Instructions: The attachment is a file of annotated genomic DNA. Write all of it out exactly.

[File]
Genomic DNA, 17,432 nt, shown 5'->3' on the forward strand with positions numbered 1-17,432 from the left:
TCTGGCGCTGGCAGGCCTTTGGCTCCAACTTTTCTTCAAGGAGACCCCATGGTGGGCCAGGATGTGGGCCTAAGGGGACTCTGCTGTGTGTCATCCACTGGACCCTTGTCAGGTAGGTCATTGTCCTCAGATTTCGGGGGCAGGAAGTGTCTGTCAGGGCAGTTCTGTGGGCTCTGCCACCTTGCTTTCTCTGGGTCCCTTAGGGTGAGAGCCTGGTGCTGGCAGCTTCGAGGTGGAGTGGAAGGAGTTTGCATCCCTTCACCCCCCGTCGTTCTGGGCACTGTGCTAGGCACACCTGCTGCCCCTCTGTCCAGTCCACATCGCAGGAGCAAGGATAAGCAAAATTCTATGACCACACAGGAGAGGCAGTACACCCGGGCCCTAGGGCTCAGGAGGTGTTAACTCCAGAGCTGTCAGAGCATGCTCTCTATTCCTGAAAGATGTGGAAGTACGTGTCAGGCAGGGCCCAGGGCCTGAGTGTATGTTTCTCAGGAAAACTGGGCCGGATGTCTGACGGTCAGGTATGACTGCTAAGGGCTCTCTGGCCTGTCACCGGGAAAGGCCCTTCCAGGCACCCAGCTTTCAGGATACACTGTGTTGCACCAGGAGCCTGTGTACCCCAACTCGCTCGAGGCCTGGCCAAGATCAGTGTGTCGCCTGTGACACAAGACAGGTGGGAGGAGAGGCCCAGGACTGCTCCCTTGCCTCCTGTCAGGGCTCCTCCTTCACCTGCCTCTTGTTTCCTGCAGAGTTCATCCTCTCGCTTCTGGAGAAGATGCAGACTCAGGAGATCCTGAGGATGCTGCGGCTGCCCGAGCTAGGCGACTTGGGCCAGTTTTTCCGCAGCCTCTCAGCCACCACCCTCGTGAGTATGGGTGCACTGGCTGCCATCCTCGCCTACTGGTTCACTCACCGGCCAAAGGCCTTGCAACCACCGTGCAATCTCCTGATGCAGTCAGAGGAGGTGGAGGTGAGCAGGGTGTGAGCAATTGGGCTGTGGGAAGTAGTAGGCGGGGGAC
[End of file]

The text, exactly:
Genomic DNA, 17,432 nt, shown 5'->3' on the forward strand with positions numbered 1-17,432 from the left:
TCTGGCGCTGGCAGGCCTTTGGCTCCAACTTTTCTTCAAGGAGACCCCATGGTGGGCCAGGATGTGGGCCTAAGGGGACTCTGCTGTGTGTCATCCACTGGACCCTTGTCAGGTAGGTCATTGTCCTCAGATTTCGGGGGCAGGAAGTGTCTGTCAGGGCAGTTCTGTGGGCTCTGCCACCTTGCTTTCTCTGGGTCCCTTAGGGTGAGAGCCTGGTGCTGGCAGCTTCGAGGTGGAGTGGAAGGAGTTTGCATCCCTTCACCCCCCGTCGTTCTGGGCACTGTGCTAGGCACACCTGCTGCCCCTCTGTCCAGTCCACATCGCAGGAGCAAGGATAAGCAAAATTCTATGACCACACAGGAGAGGCAGTACACCCGGGCCCTAGGGCTCAGGAGGTGTTAACTCCAGAGCTGTCAGAGCATGCTCTCTATTCCTGAAAGATGTGGAAGTACGTGTCAGGCAGGGCCCAGGGCCTGAGTGTATGTTTCTCAGGAAAACTGGGCCGGATGTCTGACGGTCAGGTATGACTGCTAAGGGCTCTCTGGCCTGTCACCGGGAAAGGCCCTTCCAGGCACCCAGCTTTCAGGATACACTGTGTTGCACCAGGAGCCTGTGTACCCCAACTCGCTCGAGGCCTGGCCAAGATCAGTGTGTCGCCTGTGACACAAGACAGGTGGGAGGAGAGGCCCAGGACTGCTCCCTTGCCTCCTGTCAGGGCTCCTCCTTCACCTGCCTCTTGTTTCCTGCAGAGTTCATCCTCTCGCTTCTGGAGAAGATGCAGACTCAGGAGATCCTGAGGATGCTGCGGCTGCCCGAGCTAGGCGACTTGGGCCAGTTTTTCCGCAGCCTCTCAGCCACCACCCTCGTGAGTATGGGTGCACTGGCTGCCATCCTCGCCTACTGGTTCACTCACCGGCCAAAGGCCTTGCAACCACCGTGCAATCTCCTGATGCAGTCAGAGGAGGTGGAGGTGAGCAGGGTGTGAGCAATTGGGCTGTGGGAAGTAGTAGGCGGGGGAC